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Redding’s life story was barely known at the time of his death. Rock journalism hadn’t truly taken off; Redding’s only substantial print interview ran in the fan magazine Hit Parader. (The first issue of Rolling Stone debuted just a month before his death.) The lack of first-person source material and the brevity of Redding’s life invite Gould to go long on context, something he does well: See his 2008 Can’t Buy Me Love: The Beatles, Britain, and America. An Unfinished Life takes a similar approach, with equally admirable results.
Opening on a detailed description of Redding’s Monterey set (“I was pretty sure that I’d seen God onstage,” noted Bob Weir), Gould unpacks how the history of Redding’s home state of Georgia was a crucible of black pop. The bigger picture, inescapably, is America’s midcentury civil-rights struggle. Gould goes far afield at times, but his research is deep; it’s grimly illuminating, for instance, to learn Redding turned 14 the same year as Emmett Till.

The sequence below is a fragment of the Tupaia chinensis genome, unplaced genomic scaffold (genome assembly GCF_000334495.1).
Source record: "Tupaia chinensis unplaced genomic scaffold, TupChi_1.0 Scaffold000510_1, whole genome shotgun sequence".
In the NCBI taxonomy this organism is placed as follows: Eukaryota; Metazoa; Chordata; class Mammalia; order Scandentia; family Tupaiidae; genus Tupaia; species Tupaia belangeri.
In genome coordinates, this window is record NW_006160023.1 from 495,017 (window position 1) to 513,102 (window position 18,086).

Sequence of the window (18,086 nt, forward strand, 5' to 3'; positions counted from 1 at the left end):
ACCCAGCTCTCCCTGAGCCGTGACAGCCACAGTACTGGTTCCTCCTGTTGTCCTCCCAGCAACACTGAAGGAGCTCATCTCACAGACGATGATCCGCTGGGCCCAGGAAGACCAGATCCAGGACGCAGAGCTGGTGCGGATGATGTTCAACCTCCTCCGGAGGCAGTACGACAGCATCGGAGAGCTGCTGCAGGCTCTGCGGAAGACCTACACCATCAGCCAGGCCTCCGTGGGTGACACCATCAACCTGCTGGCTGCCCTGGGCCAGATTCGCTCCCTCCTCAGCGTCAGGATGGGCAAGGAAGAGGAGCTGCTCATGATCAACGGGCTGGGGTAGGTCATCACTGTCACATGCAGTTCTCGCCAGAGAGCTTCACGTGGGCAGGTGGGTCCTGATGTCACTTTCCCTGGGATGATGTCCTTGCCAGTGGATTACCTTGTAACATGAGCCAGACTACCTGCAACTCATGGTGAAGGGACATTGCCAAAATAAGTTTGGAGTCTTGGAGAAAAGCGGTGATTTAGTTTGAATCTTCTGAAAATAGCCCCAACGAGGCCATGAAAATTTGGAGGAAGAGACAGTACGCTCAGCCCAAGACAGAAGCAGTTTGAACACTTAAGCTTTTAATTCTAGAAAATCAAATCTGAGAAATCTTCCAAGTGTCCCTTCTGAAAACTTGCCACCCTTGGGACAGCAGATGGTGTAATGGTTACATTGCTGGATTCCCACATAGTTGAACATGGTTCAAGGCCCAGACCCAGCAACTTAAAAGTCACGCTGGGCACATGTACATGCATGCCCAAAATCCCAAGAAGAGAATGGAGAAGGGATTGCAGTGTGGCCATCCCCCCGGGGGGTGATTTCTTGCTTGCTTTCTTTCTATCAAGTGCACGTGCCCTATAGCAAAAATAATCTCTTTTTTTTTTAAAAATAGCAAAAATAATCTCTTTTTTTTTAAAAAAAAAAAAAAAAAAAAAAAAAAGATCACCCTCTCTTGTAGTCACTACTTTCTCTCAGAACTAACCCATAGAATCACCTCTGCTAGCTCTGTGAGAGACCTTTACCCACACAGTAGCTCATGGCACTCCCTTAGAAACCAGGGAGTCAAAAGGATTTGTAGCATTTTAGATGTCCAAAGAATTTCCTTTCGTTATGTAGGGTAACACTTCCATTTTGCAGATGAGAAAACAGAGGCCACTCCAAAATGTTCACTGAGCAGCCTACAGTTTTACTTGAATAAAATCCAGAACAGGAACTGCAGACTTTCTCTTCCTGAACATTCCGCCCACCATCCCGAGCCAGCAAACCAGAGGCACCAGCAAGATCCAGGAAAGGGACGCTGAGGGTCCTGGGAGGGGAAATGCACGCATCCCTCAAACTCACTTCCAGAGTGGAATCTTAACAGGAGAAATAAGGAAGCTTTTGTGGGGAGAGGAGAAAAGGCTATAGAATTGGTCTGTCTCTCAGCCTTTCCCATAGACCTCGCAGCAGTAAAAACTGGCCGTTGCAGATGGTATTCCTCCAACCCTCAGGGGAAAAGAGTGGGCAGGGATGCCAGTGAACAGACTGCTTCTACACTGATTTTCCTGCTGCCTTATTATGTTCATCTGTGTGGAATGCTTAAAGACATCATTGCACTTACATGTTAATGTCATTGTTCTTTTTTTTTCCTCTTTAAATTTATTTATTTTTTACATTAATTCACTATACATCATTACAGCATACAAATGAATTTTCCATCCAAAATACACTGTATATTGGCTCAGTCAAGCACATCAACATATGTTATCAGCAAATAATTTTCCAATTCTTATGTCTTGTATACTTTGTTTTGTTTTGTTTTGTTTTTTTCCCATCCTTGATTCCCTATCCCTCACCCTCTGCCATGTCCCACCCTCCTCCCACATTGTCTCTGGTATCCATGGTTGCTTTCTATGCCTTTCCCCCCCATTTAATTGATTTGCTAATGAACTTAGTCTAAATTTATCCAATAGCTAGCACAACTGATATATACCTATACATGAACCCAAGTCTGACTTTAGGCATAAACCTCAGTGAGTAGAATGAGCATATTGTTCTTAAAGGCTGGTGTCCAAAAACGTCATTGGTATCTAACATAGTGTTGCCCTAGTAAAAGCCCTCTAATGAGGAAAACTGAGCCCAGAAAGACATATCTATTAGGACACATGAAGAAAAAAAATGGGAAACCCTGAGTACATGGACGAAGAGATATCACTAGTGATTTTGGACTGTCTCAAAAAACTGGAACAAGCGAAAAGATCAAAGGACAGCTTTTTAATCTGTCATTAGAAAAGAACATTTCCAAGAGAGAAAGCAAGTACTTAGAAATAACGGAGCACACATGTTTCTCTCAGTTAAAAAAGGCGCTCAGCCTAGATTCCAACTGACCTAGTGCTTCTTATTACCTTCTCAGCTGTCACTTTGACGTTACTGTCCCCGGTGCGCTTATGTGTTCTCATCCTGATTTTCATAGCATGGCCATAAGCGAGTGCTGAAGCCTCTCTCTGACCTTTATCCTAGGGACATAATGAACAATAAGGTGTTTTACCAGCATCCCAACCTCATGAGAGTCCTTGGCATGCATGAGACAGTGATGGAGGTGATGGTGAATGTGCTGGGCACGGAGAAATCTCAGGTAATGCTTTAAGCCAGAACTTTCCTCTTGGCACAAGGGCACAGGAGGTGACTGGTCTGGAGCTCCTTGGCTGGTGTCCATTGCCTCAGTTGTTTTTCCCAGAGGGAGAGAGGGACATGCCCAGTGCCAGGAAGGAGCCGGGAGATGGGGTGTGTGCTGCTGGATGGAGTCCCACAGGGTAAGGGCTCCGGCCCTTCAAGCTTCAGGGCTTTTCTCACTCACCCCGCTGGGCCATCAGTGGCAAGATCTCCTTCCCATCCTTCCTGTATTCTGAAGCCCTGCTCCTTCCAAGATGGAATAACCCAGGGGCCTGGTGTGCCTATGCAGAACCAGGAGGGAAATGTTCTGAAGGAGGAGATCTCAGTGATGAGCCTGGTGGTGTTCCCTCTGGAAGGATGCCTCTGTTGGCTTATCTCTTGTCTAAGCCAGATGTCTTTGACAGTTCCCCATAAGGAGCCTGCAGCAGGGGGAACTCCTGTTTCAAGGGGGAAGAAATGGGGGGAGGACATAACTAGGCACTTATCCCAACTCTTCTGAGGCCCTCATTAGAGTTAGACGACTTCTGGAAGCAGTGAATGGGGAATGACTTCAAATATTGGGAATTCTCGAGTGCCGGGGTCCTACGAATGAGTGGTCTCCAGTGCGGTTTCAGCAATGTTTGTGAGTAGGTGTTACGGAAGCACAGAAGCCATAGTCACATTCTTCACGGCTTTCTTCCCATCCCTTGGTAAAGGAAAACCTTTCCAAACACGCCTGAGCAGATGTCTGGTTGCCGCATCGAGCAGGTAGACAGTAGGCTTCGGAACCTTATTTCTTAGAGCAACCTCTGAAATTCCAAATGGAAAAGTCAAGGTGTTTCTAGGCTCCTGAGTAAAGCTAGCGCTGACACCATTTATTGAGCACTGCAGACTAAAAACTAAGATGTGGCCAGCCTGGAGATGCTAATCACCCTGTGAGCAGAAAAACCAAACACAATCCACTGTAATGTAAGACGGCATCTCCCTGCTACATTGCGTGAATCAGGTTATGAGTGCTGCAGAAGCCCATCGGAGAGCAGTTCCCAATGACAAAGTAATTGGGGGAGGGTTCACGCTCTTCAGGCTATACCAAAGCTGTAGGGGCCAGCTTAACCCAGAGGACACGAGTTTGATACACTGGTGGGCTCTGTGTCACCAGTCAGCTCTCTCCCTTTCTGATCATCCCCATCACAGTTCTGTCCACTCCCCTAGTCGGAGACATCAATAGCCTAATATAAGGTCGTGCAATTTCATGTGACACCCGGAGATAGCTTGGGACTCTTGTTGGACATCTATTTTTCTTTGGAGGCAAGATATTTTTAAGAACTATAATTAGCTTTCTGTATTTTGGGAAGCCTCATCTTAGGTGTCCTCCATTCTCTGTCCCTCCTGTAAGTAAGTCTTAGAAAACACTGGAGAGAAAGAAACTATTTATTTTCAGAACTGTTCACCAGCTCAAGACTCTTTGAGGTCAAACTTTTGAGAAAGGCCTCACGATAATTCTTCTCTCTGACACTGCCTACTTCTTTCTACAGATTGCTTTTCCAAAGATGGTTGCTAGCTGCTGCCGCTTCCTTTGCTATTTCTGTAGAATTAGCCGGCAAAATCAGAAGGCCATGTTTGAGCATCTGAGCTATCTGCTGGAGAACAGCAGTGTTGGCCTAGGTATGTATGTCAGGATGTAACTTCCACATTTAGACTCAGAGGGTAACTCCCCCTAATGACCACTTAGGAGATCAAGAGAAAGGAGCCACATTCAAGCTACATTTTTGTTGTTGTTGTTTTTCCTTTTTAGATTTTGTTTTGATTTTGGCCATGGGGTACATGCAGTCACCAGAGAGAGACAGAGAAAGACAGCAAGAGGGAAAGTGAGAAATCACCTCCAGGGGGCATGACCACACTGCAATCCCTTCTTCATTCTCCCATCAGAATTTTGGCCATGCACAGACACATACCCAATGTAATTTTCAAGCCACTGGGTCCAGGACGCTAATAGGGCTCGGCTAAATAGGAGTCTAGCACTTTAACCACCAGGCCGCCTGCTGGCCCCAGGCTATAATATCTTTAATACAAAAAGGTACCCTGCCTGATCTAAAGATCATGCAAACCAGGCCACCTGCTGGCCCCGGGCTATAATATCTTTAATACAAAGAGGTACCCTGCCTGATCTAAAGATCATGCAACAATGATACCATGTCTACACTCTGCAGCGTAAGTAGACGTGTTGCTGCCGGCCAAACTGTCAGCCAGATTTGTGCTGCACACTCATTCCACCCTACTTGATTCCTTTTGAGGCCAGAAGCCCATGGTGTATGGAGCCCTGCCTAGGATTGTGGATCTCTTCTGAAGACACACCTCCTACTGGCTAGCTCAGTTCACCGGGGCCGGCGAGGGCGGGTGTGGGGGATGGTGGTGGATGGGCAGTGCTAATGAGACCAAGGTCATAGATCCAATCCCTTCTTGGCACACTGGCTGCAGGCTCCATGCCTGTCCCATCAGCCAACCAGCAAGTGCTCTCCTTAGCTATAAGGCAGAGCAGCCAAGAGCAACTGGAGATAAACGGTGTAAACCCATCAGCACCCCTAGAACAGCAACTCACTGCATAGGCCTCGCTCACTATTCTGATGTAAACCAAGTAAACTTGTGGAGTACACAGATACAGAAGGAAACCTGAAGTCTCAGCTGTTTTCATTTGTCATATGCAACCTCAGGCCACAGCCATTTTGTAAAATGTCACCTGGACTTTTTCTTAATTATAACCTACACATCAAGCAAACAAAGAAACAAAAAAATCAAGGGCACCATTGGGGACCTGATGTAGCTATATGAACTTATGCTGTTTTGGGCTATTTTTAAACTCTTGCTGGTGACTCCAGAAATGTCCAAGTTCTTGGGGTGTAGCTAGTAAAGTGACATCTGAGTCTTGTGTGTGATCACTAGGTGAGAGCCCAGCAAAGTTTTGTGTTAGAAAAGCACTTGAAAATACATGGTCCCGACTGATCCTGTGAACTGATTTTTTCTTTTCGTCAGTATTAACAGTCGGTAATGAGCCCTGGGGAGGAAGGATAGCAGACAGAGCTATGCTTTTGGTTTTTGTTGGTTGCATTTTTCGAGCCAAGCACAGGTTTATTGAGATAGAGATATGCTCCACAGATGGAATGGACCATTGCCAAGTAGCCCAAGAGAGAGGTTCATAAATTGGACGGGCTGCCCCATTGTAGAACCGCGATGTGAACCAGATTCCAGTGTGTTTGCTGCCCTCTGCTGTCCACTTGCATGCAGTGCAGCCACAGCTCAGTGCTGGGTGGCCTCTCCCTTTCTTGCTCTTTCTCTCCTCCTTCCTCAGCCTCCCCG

If facts about Redding’s life are sketchy, Gould still manages a rich picture of his world. Redding’s golden years as a performer accelerate thrillingly as he’s discovered by national promoters (Bill Graham described his three-night run at San Francisco’s Fillmore as “the best gig I ever put on in my entire life”), like-minded musicians (Joplin turned up at the club hours early each night to secure a vantage point near the stage) and critics (future Bruce Springsteen manager Jon Landau called Redding’s music “the highest level of expression rock ‘n’ roll has yet attained”). And naturally, Gould charts the arc of the mighty “Respect” from Redding’s version to Aretha Franklin’s signature, noting there was talk of the pair collaborating – which of course, sadly, would never happen.
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